Rietveld, Hillegonda C. This is Our House: House Music, Cultural Spaces and Technologies. Brookfield, VT: Ashgate Publishing, 1998.
Based on her PhD dissertation, This is Our House is an ethnographic study of how house music has developed and changed from its origins as music for gay African Americans in Chicago to its importation to England and the Netherlands, where the audiences are quite different and the music has changed as a result of the different socio-cultural environment. She also looks at the ways in which DJs and technology has shaped how the music is experienced. Even transporting the music from Chicago to New York has changed it in the sense that New York house tended to be slower, less tracky, and less influenced by Italo disco than its Chicago counterpart.
Thomas, Andy. “Gimme Shelter.” Straight No Chaser, September 2007. DJhistory.com. http://www.djhistory.com/features/gimme-shelter-2007-0 (accessed June 4, 2013).
Originally appearing in the final issue of Straight No Chaser, this article is a spotlight on The Shelter. The Shelter originally started as a one-off Paradise Garage reunion party in 1991, it immediately became a weekly party where dancers reigned. “The Maestro” Timmy Regisford provides a mix of house, disco, Afro-beat, and jazz to dancers who are ready to surrender to his mix. Andy Thomas talks to some of the dancers and dance music professionals who make Shelter their home.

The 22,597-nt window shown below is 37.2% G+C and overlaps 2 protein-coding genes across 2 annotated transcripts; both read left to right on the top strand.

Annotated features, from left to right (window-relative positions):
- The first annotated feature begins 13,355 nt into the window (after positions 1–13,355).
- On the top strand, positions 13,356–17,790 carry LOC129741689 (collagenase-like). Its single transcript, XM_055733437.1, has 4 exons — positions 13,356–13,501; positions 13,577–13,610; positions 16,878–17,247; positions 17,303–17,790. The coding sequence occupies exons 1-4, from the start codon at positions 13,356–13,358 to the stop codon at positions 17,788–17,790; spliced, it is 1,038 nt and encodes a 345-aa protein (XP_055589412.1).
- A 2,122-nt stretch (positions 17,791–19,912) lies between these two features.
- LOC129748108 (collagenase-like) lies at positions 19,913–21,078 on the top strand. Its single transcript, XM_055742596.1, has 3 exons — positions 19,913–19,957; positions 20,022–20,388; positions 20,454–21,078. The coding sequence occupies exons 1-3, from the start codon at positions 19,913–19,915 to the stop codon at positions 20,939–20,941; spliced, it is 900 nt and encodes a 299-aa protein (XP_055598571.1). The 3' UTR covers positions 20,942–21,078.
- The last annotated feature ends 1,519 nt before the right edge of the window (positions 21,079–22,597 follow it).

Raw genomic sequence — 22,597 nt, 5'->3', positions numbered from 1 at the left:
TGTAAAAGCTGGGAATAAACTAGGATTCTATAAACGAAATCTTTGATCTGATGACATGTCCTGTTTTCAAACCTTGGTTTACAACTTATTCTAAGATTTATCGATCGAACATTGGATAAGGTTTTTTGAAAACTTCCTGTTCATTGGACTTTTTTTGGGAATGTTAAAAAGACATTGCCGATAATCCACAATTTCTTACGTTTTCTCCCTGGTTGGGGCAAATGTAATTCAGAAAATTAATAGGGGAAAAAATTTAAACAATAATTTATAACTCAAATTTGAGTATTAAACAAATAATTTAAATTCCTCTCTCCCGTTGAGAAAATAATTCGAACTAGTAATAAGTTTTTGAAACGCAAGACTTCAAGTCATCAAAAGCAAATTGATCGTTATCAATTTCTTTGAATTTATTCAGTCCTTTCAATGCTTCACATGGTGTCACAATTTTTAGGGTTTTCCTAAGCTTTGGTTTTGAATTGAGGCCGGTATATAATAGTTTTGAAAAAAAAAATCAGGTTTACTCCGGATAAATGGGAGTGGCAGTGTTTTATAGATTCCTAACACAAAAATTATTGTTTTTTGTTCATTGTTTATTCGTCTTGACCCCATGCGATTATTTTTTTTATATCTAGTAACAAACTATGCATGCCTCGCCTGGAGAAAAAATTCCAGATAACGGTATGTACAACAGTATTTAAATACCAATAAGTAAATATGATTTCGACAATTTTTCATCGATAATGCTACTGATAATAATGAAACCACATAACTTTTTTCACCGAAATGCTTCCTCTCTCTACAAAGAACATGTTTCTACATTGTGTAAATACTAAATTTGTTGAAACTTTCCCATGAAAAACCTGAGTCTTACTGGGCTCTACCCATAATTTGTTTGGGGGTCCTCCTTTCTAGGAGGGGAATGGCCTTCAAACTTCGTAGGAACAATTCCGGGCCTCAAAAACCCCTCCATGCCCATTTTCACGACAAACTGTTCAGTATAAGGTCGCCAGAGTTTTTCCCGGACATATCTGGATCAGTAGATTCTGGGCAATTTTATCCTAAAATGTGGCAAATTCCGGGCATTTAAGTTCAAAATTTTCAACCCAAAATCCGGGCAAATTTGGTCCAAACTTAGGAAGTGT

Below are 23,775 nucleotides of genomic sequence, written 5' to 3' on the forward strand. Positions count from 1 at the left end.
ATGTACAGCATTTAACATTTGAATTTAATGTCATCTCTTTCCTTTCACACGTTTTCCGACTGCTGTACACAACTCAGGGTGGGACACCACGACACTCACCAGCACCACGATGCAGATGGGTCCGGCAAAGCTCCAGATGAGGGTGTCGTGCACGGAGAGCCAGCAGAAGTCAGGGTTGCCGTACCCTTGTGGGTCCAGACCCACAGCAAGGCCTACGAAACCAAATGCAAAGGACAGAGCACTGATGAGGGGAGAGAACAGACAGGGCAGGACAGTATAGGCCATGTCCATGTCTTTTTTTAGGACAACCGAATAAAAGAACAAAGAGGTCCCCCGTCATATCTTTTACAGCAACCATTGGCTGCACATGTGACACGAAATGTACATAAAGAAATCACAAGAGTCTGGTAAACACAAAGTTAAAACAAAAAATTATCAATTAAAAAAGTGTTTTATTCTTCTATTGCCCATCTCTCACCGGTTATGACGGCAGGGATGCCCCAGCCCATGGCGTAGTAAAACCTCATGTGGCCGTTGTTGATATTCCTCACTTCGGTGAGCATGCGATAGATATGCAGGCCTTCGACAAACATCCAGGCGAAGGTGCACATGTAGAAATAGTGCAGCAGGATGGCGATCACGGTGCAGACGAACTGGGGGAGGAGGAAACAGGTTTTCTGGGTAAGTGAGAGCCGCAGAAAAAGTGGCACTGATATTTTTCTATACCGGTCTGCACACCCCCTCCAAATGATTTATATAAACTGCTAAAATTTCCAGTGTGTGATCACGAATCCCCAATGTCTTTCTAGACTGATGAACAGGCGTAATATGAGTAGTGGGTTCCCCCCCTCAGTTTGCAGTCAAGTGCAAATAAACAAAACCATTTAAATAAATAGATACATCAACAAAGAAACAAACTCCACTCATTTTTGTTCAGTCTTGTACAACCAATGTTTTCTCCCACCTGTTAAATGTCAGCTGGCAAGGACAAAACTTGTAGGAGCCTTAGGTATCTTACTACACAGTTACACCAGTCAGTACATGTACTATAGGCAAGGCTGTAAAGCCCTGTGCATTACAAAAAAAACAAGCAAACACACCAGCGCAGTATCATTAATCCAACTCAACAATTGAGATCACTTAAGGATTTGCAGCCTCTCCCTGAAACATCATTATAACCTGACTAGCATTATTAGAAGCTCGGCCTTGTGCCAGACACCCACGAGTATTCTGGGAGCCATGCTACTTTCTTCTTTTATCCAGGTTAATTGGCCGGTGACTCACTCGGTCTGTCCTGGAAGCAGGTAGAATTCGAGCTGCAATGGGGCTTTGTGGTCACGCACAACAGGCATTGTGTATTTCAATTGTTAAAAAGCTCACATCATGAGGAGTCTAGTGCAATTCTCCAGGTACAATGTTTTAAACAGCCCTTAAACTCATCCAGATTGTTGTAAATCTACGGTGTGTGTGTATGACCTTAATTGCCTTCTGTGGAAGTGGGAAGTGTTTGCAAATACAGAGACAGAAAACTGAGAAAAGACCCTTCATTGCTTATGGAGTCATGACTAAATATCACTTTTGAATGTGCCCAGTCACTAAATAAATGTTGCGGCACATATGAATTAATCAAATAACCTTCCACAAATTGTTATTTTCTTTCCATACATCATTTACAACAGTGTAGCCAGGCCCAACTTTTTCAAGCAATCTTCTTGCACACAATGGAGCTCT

Brewster, Bill, and Frank Broughton. The Record Players: DJ Revolutionaries. New York, NY: Black Cat, 2010.
A collection of interviews with DJ’s by Bill Brewster and Frank Broughton, authors of Last Night a DJ Saved My Life, some of which originally appeared on their website, djhistory.com, which offers insight into the evolution of the DJ. Interviews that are particularly relevant to NYC house music history includes David Mancuso, Francois Kevorkian, Frankie Knuckles, DJ Pierre, David Morales, and Louie Vega.